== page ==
Q. I was in a multi-vehicle personal injury accident. The accident was not my fault. Although my lawyer says I might be partially at fault. I had a passenger in my vehicle and the other vehicle that caused the accident also had a passenger. My lawyer said our personal injury lawsuit will likely have multiple parties to the case but I am unsure what this means. Can you explain?
A. Sure. The party that brings the lawsuit claiming damages as the result of another person’s wrongful conduct, usually negligence, is called the plaintiff. That is you. The party against whom you believe is legally responsible for the accident is called the defendant.
In a personal injury lawsuit, there may be multiple plaintiffs and multiple defendants. Each person named in the lawsuit, whether a plaintiff or a defendant, is considered a party to the action.
Cross And Counter Claims – May Change The Status Of The Party To The Action
You mentioned that you had a passenger in your vehicle. If it is determined that you may be partially at fault for the accident, you may become a defendant in the action as well. This can happen if your passenger’s lawyer determines it is necessary to protect his/her client, your passenger, by making you a defendant as well, just in case you are later found to have had some fault in the accident. In many states, your passenger’s lawsuit is considered a cross-claim and you are the cross-defendant – even though you are on the same side. In certain jurisdictions, the legal response to a cross-claim is called a “reply” and functions much the same way as an answer.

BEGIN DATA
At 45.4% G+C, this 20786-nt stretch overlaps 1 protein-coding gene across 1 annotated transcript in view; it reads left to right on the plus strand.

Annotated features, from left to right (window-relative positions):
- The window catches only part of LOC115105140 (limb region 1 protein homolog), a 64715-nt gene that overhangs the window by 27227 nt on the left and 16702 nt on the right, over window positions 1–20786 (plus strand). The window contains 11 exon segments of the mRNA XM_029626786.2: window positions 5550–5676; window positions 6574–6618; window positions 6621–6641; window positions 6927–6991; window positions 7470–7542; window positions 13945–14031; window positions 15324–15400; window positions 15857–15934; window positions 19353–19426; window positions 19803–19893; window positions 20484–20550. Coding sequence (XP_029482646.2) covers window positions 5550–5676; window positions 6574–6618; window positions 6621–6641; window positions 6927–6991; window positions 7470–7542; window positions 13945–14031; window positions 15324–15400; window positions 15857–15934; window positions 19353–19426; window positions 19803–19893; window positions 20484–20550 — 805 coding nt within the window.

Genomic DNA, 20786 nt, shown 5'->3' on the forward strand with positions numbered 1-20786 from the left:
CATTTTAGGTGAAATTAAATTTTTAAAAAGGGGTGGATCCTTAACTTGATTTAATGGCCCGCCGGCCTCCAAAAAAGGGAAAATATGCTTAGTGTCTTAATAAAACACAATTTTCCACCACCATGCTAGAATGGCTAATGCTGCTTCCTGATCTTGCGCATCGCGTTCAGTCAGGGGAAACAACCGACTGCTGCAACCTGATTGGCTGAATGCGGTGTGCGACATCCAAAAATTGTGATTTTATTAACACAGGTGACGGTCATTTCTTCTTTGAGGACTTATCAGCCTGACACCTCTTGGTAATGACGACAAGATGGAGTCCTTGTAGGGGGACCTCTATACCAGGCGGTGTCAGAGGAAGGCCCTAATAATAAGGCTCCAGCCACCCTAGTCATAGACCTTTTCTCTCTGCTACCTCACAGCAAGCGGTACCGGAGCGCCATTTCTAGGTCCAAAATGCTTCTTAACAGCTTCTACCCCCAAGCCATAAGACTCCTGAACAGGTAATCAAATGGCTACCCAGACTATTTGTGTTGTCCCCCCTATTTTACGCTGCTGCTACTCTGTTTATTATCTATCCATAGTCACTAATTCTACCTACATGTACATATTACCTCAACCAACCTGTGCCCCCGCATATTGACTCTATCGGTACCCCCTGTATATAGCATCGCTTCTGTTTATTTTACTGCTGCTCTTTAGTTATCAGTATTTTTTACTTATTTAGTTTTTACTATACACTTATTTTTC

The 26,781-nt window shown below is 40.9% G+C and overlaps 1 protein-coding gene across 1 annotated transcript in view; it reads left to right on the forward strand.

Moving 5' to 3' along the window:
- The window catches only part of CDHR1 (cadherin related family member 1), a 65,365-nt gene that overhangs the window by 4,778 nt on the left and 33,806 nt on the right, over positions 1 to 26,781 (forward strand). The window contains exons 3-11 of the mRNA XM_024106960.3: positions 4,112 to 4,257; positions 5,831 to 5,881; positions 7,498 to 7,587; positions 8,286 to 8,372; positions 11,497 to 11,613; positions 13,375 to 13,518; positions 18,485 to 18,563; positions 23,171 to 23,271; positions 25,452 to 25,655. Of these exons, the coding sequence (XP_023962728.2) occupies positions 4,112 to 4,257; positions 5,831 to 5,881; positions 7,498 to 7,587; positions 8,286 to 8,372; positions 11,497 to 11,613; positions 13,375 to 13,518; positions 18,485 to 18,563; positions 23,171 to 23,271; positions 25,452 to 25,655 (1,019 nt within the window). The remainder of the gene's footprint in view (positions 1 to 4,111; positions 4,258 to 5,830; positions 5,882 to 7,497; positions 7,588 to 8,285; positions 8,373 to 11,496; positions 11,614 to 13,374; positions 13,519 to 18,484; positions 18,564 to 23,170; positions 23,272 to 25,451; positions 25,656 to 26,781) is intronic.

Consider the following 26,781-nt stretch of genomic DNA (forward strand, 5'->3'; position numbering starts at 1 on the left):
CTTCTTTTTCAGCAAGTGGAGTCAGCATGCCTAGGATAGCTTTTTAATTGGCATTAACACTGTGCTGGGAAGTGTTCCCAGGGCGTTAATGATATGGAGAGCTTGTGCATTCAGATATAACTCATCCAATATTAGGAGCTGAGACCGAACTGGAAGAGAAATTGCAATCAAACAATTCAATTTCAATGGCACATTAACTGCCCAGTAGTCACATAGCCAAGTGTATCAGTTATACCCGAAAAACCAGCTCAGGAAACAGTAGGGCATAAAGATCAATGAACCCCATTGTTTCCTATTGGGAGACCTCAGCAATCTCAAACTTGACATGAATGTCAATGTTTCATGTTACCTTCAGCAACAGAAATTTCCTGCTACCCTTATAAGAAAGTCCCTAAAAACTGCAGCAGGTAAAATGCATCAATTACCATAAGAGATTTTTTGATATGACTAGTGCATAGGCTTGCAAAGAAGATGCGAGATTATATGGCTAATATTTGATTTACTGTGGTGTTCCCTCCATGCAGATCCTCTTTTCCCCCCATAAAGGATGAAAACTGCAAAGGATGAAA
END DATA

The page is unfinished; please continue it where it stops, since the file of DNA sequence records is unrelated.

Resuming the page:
A counterclaim is comparable to a cross-claim except that it is a claim against an adverse party in the lawsuit, not a party on the same side of the lawsuit.
Your passenger’s lawyer will also sue the other driver who is the primary defendant in the case. The passenger in the other vehicle that was driven by the primary defendant will likely be a plaintiff as against the driver and will likely file a lawsuit against you making you a defendant as well as the primary plaintiff.
As you can tell, determining the status of a party to a lawsuit can get complicated fast, but most experienced personal injury lawyers have a good sense of pleading practice.